As a light breeze brushes freshly tilled soil, Jocelyn, 5, picks up a hammer to help her dad build a family garden.

It’s a magical moment for her family, a time when Jocelyn, her mom, dad, and big brother Steven, 7, think about working the soil and enjoying the sun, about picking tomatoes, peppers and beans.  Best of all, it’s a time when they don’t think about growling bellies or the daily search for work.

Jocelyn’s father belongs to Obreros Unidos de Yonkers, a group of approximately 300 day laborers in the Yonkers area served by Catholic Charities.  Here they learn about employment rights to prevent their exploitation and abuse, receive assistance collecting unpaid wages, get help accessing healthcare services, participate in English and computer skills classes and receive emergency food to supplement their gardens’ bounty.

Most importantly, Catholic Charities helps Jocelyn and families like hers become independent.  The community garden on Oak Street in Yonkers where Jocelyn helps her family is one of two community gardens maintained by and for day laborers.

The land, donated by the Greyston Foundation, an integrated network of programs that help families move toward self-sufficiency, had been littered with plastic bags and rotting garbage.  The laborers tossed out the garbage, built a fence to keep out future litter and are hammering together 22 boxes so that Obreros Unidos de Yonkers  families can  reap the harvest from  their own plots of land.

This community garden is one of two maintained by Obreros Unidos. The second, tilled right in front of the Catholic Charities offices on Hawthorne Avenue in Yonkers represents a joint effort between Catholic Charities Community Services, the Greyston Foundation, YMCA of Yonkers and Habitat for Humanity of Westchester.

“The gardens enable families, many who worked as farmers in the South and Central American nations where they were born, to share this tradition with their children while teaching them the importance of hard work and community,” says Catholic Charities Day Laborer Organizer Janet Hernández.

Catholic Charities Marches with Puerto Rican Day Parade

Monday, June 9th, 2014

By Alice Kenny

Cheered by NYC Hispanic Society Sanitation Department members seated atop a sanitation truck, serenaded by DJs blasting salsa music and wedged between Goya and Coca-Cola floats, Catholic Charities joined the National Puerto Rican Day Parade on June 8, 2014 to celebrate Puerto Rican pride, drum up support to feed our hungry neighbors and promote the vast array of services we provide those in need.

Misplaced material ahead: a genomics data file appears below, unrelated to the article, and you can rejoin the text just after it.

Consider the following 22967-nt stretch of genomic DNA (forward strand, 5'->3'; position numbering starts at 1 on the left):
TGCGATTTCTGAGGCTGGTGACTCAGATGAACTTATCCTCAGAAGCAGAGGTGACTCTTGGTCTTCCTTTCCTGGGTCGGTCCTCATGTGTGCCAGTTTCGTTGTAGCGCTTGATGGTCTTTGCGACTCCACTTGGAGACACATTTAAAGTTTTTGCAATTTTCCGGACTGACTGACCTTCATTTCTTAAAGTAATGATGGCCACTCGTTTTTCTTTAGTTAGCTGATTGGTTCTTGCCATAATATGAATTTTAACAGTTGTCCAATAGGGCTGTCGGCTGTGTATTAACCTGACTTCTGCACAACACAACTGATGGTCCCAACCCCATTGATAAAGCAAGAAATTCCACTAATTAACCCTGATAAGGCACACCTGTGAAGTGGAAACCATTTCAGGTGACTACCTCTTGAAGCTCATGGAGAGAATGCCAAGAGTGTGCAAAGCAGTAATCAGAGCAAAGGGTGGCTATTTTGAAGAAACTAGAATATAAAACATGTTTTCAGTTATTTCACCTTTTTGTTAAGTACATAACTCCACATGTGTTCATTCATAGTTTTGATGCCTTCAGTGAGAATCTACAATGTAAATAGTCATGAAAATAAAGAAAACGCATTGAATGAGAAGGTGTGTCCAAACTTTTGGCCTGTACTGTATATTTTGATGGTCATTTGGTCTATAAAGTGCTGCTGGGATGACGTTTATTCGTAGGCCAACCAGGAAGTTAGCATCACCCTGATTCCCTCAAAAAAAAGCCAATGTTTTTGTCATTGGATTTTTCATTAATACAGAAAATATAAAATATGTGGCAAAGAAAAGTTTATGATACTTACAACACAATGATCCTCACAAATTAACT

As hundreds of thousands of marchers and onlookers packed Manhattan’s 5th Avenue, Catholic Charities staff distributed prayer cards, fans and memorabilia complete with Catholic Charities phone numbers to draw attention to the growing hunger crisis and let New Yorkers know how to contact us for help.

Like the Puerto Rican community, Catholic Charities is part of the fabric of New York City.  For more than 100 years, Catholic Charities has helped solve the problems of New Yorkers in need, non-Catholics and Catholics alike.  The neglected child, the homeless family and the hungry senior among those who rely on us for help.

But with poverty up and food stamps (now called S.N.A.P.) down due to recent federal cuts, lines are growing at Catholic Charities food pantries across the archdiocese.   Hunger has exploded throughout New York; one out of nearly every two children in the largely Hispanic community of East Harlem lives in poverty.

Our Feeding Our Neighbors Campaign is fighting back with a goal of raising enough funds to provide one million meals for the hungry.  The Goya Corporation made a significant dent in this goal, splitting a donation of 5,000 pounds of rice, beans and specialty foods between Catholic Charities St. Cecilia’s food pantry in East Harlem and a food pantry run by Little Sisters of the Assumption Family Health Service, an affiliate of Catholic Charities.

Find your friends in our Puerto Rican Day Parade slide show.

Join us in feeding our neighbors.

Do you need help?

Call

  • Our Catholic Charities Help Line at 888-744-7900
  • Our New York State (NYS) New Americans Hotline: 212-419-3737 or 1-800-566-7636 (Toll-free in NYS)

Find out more here.

Hungry New Yorkers Get 5,000 Pounds of Food

Wednesday, June 4th, 2014

By Alice Kenny
Marta6.3Yesterday was the moment Martinez Benitez had been praying for.  For nearly two decades, this 94-year-old woman has volunteered at Catholic Charities’ St. Cecelia’s food pantry in Central Harlem.  She has watched as lines crowded with hungry children, mothers, and grandfathers with walkers stretched longer each year.  And yesterday, Goya Foods, the largest Hispanic-owned food company in the United States, pulled up a truck filled with 5,000 pounds of food donations.